In general, mankind, since the improvement of cookery, eats twice as much as nature requires. - Ben Franklin
OMRI DAILY DIGEST

No. 137, Part I, 17 July 1996


This is Part I of the Open Media Research Institute's Daily Digest.
Part I is a compilation of news concerning Russia, Transcaucasia and
Central Asia. Part II, covering Central, Eastern, and Southeastern
Europe is distributed simultaneously as a second document. Back
issues of the Daily Digest, and other information about OMRI, are
available
through OMRI's WWW pages: http://www.omri.cz/Index.html

RUSSIA

COMMUNIST CRITICIZES CHUBAIS APPOINTMENT . . . Duma Speaker Gennadii
Seleznev expressed dissatisfaction with the appointment of Anatolii
Chubais as presidential chief of staff, saying Chubais would
interfere in the government's work, Russian Public TV (ORT) reported
on 16 July. Chubais is widely disliked for his privatization program
but has said that he will not handle economic issues in his new post.
Seleznev also complained that mayors of Russian cities--many of whom
supported Communist candidate Gennadii Zyuganov in the presidential
election--would have difficulty working with Chubais, ITAR-TASS
reported. Chubais is expected to purge many of them before regional
elections this fall. In most cases, mayors were appointed to their
posts and will face elections for the first time. Seleznev said that
Chubais' appointment would not prevent the Duma from confirming Prime
Minister Viktor Chernomyrdin. -- Robert Orttung

. . . WHILE DEMOCRATS PRAISE HIM. Sergei Belyaev, leader of the Our
Home Is Russia Duma faction, praised Chubais as someone capable of
implementing the president's decrees, ITAR-TASS reported on 17 July.
This view is widely held in the pro-Yeltsin Russian press. Irina
Khakamada, a member of the Russian Regions faction, claimed that
Chubais' appointment give market reforms an additional chance.
Nezavisimaya gazeta called his appointment "an almost ingenious
political move" on Yeltsin's part, saying that Chubais will
counterbalance the mutual animosity between Security Council
Secretary Aleksandr Lebed and Chernomyrdin; this arrangement leaves
ultimate control in Yeltsin's hands. Moskovskii komsomolets on 17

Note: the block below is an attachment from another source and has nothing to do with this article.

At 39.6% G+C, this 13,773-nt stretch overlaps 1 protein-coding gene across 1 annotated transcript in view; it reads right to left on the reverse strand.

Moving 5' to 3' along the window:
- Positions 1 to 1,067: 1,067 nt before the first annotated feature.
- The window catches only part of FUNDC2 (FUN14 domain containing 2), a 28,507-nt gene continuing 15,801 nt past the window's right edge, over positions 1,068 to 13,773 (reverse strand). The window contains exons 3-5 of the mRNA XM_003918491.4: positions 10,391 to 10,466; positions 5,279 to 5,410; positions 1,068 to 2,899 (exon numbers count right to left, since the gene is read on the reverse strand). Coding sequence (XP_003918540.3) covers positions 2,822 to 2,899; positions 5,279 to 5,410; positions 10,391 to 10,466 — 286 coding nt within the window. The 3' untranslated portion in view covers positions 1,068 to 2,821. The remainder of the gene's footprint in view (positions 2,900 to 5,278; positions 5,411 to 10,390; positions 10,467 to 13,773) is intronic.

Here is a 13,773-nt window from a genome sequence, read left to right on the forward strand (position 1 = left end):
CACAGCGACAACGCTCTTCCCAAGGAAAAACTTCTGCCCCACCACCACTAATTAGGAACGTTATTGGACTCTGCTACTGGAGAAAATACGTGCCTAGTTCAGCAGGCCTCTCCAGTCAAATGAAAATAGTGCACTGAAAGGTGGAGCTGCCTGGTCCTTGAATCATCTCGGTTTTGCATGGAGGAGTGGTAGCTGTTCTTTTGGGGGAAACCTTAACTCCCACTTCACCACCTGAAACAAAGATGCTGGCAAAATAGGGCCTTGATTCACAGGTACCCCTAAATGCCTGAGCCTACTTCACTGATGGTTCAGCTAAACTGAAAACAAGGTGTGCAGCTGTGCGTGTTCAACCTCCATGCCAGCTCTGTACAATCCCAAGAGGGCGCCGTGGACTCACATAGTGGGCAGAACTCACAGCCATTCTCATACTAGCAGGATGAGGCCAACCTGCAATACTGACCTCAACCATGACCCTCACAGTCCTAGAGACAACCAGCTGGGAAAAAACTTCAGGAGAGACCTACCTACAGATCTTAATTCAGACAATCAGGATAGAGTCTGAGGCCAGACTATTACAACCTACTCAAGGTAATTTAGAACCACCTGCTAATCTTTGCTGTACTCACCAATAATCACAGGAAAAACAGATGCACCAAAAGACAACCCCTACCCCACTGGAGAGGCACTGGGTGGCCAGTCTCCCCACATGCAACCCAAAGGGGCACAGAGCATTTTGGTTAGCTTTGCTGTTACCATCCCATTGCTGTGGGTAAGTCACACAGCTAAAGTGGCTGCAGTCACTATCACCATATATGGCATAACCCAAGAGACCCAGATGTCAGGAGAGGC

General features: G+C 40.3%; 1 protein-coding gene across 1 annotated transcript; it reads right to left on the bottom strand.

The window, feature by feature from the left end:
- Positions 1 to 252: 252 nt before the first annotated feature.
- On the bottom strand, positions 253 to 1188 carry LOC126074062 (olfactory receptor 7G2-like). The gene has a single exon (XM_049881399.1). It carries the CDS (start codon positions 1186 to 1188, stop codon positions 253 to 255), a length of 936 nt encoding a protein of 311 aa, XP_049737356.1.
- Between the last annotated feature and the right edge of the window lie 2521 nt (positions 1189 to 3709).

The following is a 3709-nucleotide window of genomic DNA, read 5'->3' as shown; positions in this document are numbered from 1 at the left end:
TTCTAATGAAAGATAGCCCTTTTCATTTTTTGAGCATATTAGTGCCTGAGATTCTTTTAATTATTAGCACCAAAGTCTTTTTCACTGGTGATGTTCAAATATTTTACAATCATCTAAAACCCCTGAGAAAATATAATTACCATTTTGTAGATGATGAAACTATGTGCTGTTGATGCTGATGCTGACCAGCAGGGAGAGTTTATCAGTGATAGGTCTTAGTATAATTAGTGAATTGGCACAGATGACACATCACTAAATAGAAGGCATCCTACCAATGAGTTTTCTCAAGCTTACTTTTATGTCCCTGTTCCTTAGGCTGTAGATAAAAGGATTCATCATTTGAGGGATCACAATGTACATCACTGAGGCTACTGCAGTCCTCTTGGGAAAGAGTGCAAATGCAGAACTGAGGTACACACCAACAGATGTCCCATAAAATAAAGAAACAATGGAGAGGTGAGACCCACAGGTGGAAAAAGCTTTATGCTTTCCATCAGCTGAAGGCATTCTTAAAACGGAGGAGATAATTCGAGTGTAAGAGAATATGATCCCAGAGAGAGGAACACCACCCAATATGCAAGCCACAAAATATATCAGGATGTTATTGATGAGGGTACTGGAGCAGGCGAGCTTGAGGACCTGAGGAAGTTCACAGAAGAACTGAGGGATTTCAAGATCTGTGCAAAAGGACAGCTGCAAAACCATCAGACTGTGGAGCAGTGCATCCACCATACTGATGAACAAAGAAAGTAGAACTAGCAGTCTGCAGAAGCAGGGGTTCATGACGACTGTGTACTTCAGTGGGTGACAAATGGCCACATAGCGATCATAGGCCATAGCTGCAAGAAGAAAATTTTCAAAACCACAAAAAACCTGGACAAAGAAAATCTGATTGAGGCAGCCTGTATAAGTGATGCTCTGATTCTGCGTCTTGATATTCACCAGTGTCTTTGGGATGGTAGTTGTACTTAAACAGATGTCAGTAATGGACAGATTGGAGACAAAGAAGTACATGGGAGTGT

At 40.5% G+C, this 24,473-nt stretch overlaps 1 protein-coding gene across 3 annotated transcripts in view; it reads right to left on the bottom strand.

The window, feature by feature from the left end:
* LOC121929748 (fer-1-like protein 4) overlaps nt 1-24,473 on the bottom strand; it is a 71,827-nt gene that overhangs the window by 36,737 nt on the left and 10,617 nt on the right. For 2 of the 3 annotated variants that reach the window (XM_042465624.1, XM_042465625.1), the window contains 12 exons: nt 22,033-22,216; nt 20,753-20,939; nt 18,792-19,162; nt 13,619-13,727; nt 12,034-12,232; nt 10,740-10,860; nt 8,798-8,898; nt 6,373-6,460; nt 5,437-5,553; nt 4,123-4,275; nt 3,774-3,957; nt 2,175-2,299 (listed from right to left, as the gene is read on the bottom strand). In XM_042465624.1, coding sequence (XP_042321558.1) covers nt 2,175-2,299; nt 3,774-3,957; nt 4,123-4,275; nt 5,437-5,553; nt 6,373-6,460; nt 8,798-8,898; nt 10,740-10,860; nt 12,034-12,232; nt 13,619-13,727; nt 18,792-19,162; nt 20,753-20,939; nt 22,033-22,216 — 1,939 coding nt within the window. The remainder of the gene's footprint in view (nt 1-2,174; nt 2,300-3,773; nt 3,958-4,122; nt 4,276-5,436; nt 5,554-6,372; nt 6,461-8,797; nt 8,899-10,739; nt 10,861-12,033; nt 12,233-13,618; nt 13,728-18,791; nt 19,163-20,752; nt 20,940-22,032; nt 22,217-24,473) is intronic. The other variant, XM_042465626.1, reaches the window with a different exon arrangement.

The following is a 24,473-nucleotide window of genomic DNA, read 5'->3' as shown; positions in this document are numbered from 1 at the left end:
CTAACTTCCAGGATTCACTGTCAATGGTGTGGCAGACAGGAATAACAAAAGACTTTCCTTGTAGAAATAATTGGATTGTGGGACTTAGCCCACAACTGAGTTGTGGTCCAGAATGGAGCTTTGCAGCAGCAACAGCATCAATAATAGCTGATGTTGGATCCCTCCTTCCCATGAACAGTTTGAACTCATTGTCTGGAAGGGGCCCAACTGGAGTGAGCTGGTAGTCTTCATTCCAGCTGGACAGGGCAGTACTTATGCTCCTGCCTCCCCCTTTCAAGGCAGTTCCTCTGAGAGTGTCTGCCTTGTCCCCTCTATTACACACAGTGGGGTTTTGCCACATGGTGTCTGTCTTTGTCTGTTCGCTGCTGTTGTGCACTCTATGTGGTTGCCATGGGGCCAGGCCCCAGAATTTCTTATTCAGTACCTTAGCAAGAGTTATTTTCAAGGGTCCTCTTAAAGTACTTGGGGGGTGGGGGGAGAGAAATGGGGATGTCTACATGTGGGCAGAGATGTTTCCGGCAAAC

July argued, however, that Chernomyrdin strongly supported Chubais'
appointment to help counter the influence of Lebed. -- Robert Orttung

YELTSIN REPORTED TO BE IN POOR PHYSICAL SHAPE. A U.S. correspondent
for Reuters, one of two U.S. journalists who accompanied Vice
President Al Gore to meet President Boris Yeltsin at the Barvikha
sanitarium outside Moscow, said Yeltsin was pale, had lost a lot of
weight, and appeared to have difficulty walking, Reuters reported on
16 July. The journalist, Laurence McQuillan, said that before Gore's
arrival, he and a number of other journalists had seen Yeltsin
shuffle gingerly across the room where the meeting was to be held:
"His head staring at the floor, Yeltsin clearly was concentrating
intently on walking," he noted. McQuillan contrasted Yeltsin's
appearance with the "vim and vigor" the president had displayed when
the journalist had last seen him in April, describing the difference
as "shocking." -- Penny Morvant

CHERNOMYRDIN-GORE COMMISSION FINISHES MEETING. The seventh session of
the U.S.-Russian Economic and Technological Cooperation Commission
ended on 16 July with U.S. Vice President Al Gore and Prime Minister
Chernomyrdin signing four agreements, Russian and Western agencies
reported. These included accords outlining cooperation in building
the Alpha space station, preventing industrial accidents and natural
disasters, reducing greenhouse gas emissions, and were among a total
of 27 agreements signed during the session. Both Gore and